Tarascan pottery was also distinctive with its spouted jars with spur-shaped handles (sometimes taking the form of animals and plants), tripod bowls, miniature vessels and pipes with long stems, all highly decorated. The Tarascans were also highly skilled metalworkers, especially in silver and gold. In addition, they were expert workers of obsidian, notably earspool and labret jewellery, which was covered in gold sheet and inlaid with turquoise.
The Aztec Threat
The contemporary expanding empires of the Tarascans and their southern/western neighbours the Aztecs eventually came into direct competition for territory and resources. Indeed, in a sense these two great Mesoamerican powers counter-balanced each other. The Tarascans, perhaps employing subterfuge and sabotage, did force the Aztecs to within 50 miles of Tenochtitlan in the 1470s CE which led to an agreement on a north-south frontier between the Lerma and Balsas rivers protected by fortifications placed strategically to command the vulnerable valleys. With this border secured the Tarascans continued their policy of expansion elsewhere. The best archaeological source of Tarascan military power and innovation is the fortress of Acambaro. Fortresses such as this one, the military strategies they employed and the use of metal weapons help to explain how the Tarascans managed to remain unconquered by the mighty Aztec empire.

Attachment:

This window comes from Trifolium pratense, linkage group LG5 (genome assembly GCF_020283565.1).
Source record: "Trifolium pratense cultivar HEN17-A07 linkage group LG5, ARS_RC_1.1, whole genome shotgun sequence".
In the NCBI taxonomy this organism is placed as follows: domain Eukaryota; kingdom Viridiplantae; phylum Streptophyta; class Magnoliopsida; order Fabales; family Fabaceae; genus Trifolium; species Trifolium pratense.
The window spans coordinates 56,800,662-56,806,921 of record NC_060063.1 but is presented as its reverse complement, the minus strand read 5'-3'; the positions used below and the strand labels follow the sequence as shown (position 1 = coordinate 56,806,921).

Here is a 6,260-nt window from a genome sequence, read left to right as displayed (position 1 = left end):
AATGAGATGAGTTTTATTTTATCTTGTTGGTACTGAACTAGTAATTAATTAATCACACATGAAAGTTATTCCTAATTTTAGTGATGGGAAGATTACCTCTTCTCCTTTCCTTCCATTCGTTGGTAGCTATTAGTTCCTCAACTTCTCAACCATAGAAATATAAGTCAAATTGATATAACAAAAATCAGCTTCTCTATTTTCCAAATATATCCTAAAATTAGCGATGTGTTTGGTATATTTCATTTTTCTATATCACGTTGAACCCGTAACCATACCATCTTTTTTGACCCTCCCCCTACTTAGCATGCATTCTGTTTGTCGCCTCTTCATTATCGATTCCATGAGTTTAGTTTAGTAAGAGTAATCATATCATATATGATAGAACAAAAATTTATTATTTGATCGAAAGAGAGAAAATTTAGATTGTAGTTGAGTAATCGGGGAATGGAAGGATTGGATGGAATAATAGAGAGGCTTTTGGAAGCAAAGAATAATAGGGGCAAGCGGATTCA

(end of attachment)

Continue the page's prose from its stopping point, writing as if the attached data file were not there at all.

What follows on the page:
Despite the hostilities between the two civilizations there is some evidence of trading between them, especially at strategic points such as the frontier trade city of Taximoroa but also through local tribes acting as middle men in the border 'buffer' zones. The archaeological record of cultural exchange in terms of artistic styles is, however, limited to a handful of pottery vessels found in the respective trading partner's territory.
When the Spaniards arrived in Michoacán in 1522 CE the Tarascans, who had previously ignored a plea of help from the Aztecs, came to relatively peaceable terms with the new masters of Mesoamerica and became a mere vassal state.